Thursday 8 July 2010

Major innovator to speak at Automation Week

Dean Kamen, Founder of FIRST® and inventor of the Segway™, is ISA Automation Week 2010 opening keynote speaker

Inventor Dean Kamen will deliver the opening keynote address at ISA Automation Week 2010 on Tuesday, 5 October in Houston, (TX US).

Kamen’s speech will officially kick off ISA’s annual event and will focus on the organization he founded in 1989, FIRST® (For Inspiration and Recognition of Science and Technology). FIRST, despite its jingoistic URL (, is an organisation with an active international presence. It is dedicated to motivating the next generation to understand, use, and enjoy science and technology. In 2010, its flagship program, the FIRST Robotics Competition (FRC), reached more than 45,000 high-school students in the US on more than 1,800 teams in 43 regional competitions, seven district competitions, and one national championship. The FIRST Robotics Competition teams professionals and young people to solve an engineering design problem in an intense and competitive way.

This is just one of Kamen’s many accomplishments. As an inventor and physicist, he has dedicated his life to developing technologies that help people lead better lives. Kamen is also widely recognized as the inventor of the popular - and mouthwatering - Segway™ Human Transporter, which provides a clean alternative for short-distance travel. He holds more than 440 US and foreign patents, many for innovative medical devices that have expanded the frontiers of health care worldwide. While still a college undergraduate, Kamen invented the automatic, self-contained ambulatory pump that delivers precise doses of medication to patients with a variety of medical conditions.

“Anyone attending ISA Automation Week will find a connection with Dean Kamen,” said Gerald Cockrell, ISA Automation Week Technical Program co-chair. “Whether it’s through the technologies he has invented or through a shared passion for helping humanity, Dean Kamen offers inspiration to anyone involved in automation and engineering,” Cockrell continued.

Following the sale of his first company, AutoSyringe, Inc., to Baxter International Corporation, Kamen founded DEKA Research & Development Corporation. DEKA develops internally generated inventions, and provides research and development for major corporate clients. The range of products and technologies invented and developed by Kamen and the engineering team at DEKA is extremely broad. Some examples of notable breakthrough medical devices invented and developed by DEKA are the HomeChoice™ portable dialysis machine, marketed by Baxter Healthcare, and the iBOT™ Mobility System, a sophisticated mobility aid developed for Johnson & Johnson.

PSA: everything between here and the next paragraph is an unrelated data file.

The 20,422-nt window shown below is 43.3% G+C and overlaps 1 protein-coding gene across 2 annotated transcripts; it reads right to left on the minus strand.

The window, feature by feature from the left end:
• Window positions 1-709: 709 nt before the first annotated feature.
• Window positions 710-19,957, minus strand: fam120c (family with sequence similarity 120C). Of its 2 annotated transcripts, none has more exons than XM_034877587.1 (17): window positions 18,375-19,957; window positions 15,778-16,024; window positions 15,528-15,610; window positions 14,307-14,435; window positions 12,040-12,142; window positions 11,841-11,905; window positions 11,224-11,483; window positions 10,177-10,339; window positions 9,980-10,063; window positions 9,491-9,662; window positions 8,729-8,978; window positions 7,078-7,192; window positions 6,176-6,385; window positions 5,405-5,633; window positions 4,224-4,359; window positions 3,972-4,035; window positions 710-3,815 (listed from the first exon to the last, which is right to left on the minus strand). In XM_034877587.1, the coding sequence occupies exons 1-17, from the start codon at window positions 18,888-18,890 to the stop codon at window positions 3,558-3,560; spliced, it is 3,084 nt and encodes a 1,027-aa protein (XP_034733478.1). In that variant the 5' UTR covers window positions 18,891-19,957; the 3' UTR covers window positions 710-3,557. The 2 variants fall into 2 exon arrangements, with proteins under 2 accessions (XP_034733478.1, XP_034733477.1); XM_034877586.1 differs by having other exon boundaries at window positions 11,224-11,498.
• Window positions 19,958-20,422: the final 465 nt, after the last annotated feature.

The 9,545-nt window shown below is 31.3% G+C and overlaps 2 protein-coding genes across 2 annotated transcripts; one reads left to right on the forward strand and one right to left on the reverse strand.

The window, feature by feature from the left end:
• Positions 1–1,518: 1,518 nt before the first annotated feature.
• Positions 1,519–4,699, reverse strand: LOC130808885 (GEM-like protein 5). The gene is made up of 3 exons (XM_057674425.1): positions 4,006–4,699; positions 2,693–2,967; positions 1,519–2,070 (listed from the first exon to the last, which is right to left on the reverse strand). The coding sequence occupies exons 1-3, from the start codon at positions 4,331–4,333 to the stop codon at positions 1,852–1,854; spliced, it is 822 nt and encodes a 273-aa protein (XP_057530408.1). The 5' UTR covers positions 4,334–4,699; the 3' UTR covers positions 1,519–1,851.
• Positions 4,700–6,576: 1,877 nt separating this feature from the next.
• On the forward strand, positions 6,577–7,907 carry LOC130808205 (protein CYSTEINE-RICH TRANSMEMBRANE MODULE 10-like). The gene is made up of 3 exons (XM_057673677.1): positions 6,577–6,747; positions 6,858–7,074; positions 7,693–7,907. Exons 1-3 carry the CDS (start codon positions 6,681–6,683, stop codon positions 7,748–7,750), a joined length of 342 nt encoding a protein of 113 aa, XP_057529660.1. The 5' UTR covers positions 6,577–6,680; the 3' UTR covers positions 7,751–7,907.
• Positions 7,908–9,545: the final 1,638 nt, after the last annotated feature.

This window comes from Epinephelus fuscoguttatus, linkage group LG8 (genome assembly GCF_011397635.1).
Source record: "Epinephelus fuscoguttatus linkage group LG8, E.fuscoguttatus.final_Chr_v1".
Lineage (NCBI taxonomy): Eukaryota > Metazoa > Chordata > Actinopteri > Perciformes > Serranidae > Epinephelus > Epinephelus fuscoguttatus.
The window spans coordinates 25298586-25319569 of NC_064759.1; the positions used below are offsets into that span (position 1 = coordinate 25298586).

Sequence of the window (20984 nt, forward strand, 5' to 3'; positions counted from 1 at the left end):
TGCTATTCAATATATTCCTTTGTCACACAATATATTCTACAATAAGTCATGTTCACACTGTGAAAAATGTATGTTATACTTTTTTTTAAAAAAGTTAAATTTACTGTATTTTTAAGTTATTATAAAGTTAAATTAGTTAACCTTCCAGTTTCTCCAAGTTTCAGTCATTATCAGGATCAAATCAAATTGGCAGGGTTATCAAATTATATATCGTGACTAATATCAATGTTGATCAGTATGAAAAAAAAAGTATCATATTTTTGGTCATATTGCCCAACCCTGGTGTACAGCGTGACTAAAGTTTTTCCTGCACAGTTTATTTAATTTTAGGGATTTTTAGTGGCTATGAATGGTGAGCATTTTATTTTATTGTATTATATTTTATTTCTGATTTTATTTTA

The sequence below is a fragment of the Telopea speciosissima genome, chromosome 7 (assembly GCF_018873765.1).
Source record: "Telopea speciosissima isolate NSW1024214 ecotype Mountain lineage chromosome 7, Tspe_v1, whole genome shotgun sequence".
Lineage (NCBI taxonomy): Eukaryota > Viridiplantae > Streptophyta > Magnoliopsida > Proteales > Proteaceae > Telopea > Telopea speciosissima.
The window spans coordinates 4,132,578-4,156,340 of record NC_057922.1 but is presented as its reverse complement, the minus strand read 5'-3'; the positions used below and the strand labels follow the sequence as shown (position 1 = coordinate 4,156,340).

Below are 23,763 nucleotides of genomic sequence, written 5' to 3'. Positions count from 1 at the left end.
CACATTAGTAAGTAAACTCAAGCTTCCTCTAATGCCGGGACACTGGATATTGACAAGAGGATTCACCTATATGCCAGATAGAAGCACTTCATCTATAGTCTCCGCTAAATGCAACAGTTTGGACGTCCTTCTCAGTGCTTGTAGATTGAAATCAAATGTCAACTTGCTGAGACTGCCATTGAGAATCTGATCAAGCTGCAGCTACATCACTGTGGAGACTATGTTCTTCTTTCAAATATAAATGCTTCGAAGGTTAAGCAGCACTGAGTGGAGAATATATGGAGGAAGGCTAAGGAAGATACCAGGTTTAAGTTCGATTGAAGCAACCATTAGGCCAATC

DEKA’s other projects include: a Defense Advanced Research Projects Agency (DARPA)-funded robotic arm that restores functionality for individuals with upper extremity amputations, a new and improved Stirling engine that converts almost any fuel into electrical power and clean heat, new water purification technology that converts almost any source water into safe drinking water, and many others.

“Dean Kamen’s and DEKA’s accomplishments are outstanding. What he has done for humanity in terms of his medical and mobility inventions and technologies that help people live better lives is simply remarkable,” said Cockrell. “We are extremely proud to welcome him to ISA Automation Week. We hope his dedication to inspiring the next generation through FIRST will spark new programs, initiatives, and involvement to the foundation from our automation professionals attending ISA Automation Week."

Kamen has received numerous awards and accolades, including the Heinz Award in Technology, the Economy and Employment in 1998, the National Medal of Technology from US President Bill Clinton in 2000, the Lemelson-MIT Prize in 2002 for Invention and Innovation, the United Nations Association of the USA Global Humanitarian Action Award in 2006, the American Society of Manufacturing Engineers Medal in 2007, the 2008 LEGO Prize, the 2009 Committee for Economic Development Public Policy Award, and honorary degrees from more than 25 colleges and universities. He was inducted into The National Inventors Hall of Fame in May 2005.

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